Rotating 150 particles through 40 theta values
CPU time:   0.03809200 seconds

This may seem pretty good, but note that this is for only 150 particles. Real applications often involve millions of particles. If we scaled this up to 150,000 particles we’d expect it to take at least 100 times longer, as in fact we see if we modify N in rotate3.py:

$python rotate3.py # after modifying N Rotating 150000 particles through 40 theta values CPU time: 35.73830700 seconds ## Vectorizing code and eliminating loops¶ The major problem with the code above is that the inner loop on j, where we loop over all the particles, is written as a loop. Loops should be avoided whenever possible with interpreted languages like Python or Matlab. Instead, it is much better to use vectorized operations that are applied to the vectors x and y rather than to individual elements. An improved version takes the form:   1 2 3 4 5 6 7 8 9 10 11 12 13 14 15 16 17 18 19 20 21 22 23 24 25 26 27 28 #$CLASSHG/codes/particles/rotate4.py from numpy import * from rotate_plotter import plot_particles import time tstart_cpu = time.clock() # start the CPU timer N = 150000 # number of particles nsteps = 40 # number of rotation steps dtheta = 2.*pi / nsteps # change in theta between steps print "Rotating %s particles through %s theta values" % (N, nsteps) alpha = linspace(0., 2*pi, N) # vector of all the alpha values r = 1. + 0.5*cos(10*alpha) # vector with radius for each alpha x1 = 2. + r*cos(alpha) # vector of x unrotated y1 = r*sin(alpha) # vector of y unrotated for n in range(nsteps+1): theta = n*dtheta costh = cos(theta) sinth = sin(theta) x = costh*x1 - sinth*y1 y = sinth*x1 + costh*y1 t_cpu = time.clock() - tstart_cpu print "CPU time: %12.8f seconds" % t_cpu 

Note that we have kept N = 150000 here. Even so, this code executes in under 1 second:

$python rotate4.py Rotating 150000 particles through 40 theta values CPU time: 0.27013900 seconds One might also be able to replace the loop on theta values by vectorized operations to compute all the locations at all times, but if one wants to add back in the plotting or other operations to be done for each value of theta, this may not be advantageous. ## Linear algebra version¶ It is possible to improve this even further, however, by applying a bit of linear algebra. The location of a single particle at each theta can be computed by taking its location (x,y) at the previous value of theta, when viewed as a 2-vector, and multiplying by a rotation matrix of the form R = \left[\begin{array}{cc}\cos(\Delta\theta) & -\sin(\Delta\theta) \\ \sin(\Delta\theta) & \cos(\Delta\theta) \end{array}\right]. where \Delta\theta is the change in rotation angle, which is called dtheta in the code. We do not want to loop over all particles doing this, however, or we will be back to a very slow code because of the loop. Instead, notice if that we define a 2\times N matrix B whose first row consists of the x vector and whose second row is the y vector (so that the j’th column is the location vector for the j’th particle), then we can update all particle locations simultaneously simply by computing the matrix-matrix product RB, where R is again the 2\times 2 rotation matrix. This gives the following (note that B is called xy in the code):   1 2 3 4 5 6 7 8 9 10 11 12 13 14 15 16 17 18 19 20 21 22 23 24 25 26 27 28 29 30 #$CLASSHG/codes/particles/rotate5.py from numpy import * import time tstart_cpu = time.clock() # start the CPU timer N = 15000000 # number of particles nsteps = 40 # number of rotation steps print "Rotating %s particles through %s theta values" % (N, nsteps) alpha = linspace(0., 2*pi, N) # vector of all the alpha values r = 1. + 0.5*cos(10*alpha) # vector with radius for each alpha x1 = 2. + r*cos(alpha) # vector of x unrotated y1 = r*sin(alpha) # vector of y unrotated dtheta = 2.*pi / nsteps # change in theta between steps cdt = cos(dtheta) sdt = sin(dtheta) xy = vstack((x1,y1)) # creates a 2xN matrix R = array([[cdt,sdt], [-sdt,cdt]]) # the 2x2 rotation matrix for n in range(nsteps+1): xy = dot(R,xy) # multiply by rotation matrix x = xy[0,:] # extract the 1st row, only needed for plotting y = xy[1,:] # extract the 2nd row, only needed for plotting t_cpu = time.clock() - tstart_cpu print "CPU time: %12.8f seconds" % t_cpu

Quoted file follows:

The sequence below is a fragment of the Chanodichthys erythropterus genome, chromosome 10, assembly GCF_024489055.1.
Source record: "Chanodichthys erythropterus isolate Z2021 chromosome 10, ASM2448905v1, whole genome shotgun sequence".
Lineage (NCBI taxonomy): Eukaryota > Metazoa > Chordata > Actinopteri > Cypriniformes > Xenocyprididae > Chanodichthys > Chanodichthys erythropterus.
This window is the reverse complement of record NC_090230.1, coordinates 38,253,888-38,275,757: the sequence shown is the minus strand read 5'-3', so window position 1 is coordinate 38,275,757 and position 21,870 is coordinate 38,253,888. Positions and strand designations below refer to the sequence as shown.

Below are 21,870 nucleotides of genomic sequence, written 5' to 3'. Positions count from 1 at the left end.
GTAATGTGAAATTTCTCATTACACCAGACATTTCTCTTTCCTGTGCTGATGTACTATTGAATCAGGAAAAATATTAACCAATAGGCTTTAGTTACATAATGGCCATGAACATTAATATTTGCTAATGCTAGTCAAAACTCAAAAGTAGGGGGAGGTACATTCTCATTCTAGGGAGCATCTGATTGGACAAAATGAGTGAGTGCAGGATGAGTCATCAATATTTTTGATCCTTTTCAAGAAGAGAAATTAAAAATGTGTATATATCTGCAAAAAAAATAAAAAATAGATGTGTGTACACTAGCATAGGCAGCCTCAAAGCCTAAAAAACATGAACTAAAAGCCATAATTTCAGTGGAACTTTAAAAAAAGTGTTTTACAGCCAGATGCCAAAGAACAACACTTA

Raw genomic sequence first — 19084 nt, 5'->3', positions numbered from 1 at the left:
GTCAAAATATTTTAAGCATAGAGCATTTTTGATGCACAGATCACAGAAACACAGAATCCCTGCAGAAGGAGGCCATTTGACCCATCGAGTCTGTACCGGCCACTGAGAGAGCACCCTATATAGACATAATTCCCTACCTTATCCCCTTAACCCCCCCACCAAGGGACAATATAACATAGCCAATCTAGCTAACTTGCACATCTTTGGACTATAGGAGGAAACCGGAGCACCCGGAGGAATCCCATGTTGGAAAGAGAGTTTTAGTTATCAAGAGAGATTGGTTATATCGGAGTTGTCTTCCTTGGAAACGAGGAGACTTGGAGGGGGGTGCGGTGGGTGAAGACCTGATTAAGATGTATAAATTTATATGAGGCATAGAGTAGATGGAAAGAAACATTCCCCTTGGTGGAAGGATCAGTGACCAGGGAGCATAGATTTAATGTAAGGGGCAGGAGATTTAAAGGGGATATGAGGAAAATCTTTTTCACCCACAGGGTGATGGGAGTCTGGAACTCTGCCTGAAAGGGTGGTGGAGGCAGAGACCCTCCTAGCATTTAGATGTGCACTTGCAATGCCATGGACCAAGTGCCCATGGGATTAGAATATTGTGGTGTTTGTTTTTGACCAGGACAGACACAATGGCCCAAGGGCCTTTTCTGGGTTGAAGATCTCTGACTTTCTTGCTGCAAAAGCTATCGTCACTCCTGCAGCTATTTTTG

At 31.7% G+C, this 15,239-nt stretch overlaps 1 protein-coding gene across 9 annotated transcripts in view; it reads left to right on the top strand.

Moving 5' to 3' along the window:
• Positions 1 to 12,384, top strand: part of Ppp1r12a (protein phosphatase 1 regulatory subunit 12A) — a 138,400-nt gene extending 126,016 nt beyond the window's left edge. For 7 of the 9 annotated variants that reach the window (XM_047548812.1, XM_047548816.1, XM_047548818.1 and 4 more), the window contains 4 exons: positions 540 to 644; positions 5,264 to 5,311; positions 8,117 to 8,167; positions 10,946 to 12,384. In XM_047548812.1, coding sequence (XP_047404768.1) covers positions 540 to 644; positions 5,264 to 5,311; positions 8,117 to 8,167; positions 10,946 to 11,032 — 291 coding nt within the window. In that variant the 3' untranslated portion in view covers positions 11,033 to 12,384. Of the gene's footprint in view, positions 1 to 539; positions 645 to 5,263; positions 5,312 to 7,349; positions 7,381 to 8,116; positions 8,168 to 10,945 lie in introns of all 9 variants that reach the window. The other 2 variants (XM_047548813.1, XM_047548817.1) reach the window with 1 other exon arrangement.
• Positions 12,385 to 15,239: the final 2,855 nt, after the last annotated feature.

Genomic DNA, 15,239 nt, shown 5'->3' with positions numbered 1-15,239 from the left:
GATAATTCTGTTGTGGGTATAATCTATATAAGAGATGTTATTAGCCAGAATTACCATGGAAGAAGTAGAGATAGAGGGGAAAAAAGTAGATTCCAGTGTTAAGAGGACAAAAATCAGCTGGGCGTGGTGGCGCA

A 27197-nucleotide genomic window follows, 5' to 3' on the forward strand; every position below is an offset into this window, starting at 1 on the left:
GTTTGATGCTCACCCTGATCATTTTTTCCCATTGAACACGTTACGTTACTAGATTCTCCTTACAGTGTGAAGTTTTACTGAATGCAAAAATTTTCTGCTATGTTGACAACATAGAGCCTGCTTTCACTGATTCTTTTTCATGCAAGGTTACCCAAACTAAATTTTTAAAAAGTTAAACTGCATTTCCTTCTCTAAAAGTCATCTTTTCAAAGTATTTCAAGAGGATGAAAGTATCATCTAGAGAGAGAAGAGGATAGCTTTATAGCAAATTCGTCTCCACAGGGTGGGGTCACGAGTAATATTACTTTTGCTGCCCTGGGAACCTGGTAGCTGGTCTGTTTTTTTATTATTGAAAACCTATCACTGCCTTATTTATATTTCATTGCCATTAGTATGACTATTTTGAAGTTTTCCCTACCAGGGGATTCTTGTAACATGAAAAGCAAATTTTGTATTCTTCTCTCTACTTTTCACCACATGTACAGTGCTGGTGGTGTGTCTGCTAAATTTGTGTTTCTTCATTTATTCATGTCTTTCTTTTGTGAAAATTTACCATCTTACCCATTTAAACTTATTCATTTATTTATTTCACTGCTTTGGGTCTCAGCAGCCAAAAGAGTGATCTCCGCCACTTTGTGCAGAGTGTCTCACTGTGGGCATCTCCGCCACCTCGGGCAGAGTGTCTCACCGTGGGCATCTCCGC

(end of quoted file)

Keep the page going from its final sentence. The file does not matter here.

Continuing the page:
This gives slightly improved timing because Python takes advantage of special routines that optimize matrix-matrix multiplication:

$python rotate5.py Rotating 150000 particles through 40 theta values CPU time: 0.16931200 seconds This is about 200 times faster than the rotate3.py code, and probably about 2000 times faster than our original code would have been. We might now get brave and try increasing N by another factor of 100, using 15 million particles: $ python rotate5.py
Rotating 15000000 particles through 40 theta values
CPU time:  25.91272300 seconds

This is more like the speed expected from this computer! Note that doing the matrix-matrix multiply for the case with N particles requires doing 4N multiplies and 2N additions, so a total of about 240N floating point operations and hence 3.6 billion operations when N is 15 million. Dividing this by 25 seconds indicates that we have achieved a speed of about 144 Mflops (million floating point operations per second).

Further improvements are possible. In particular, this code as written is being executed on only one core on this dual core laptop, while the other sits idle. If we can take advantage of both cores, we may be able to cut the computing time in half. See Parallel Computing for more discussion of this. We will return to this example later in the quarter.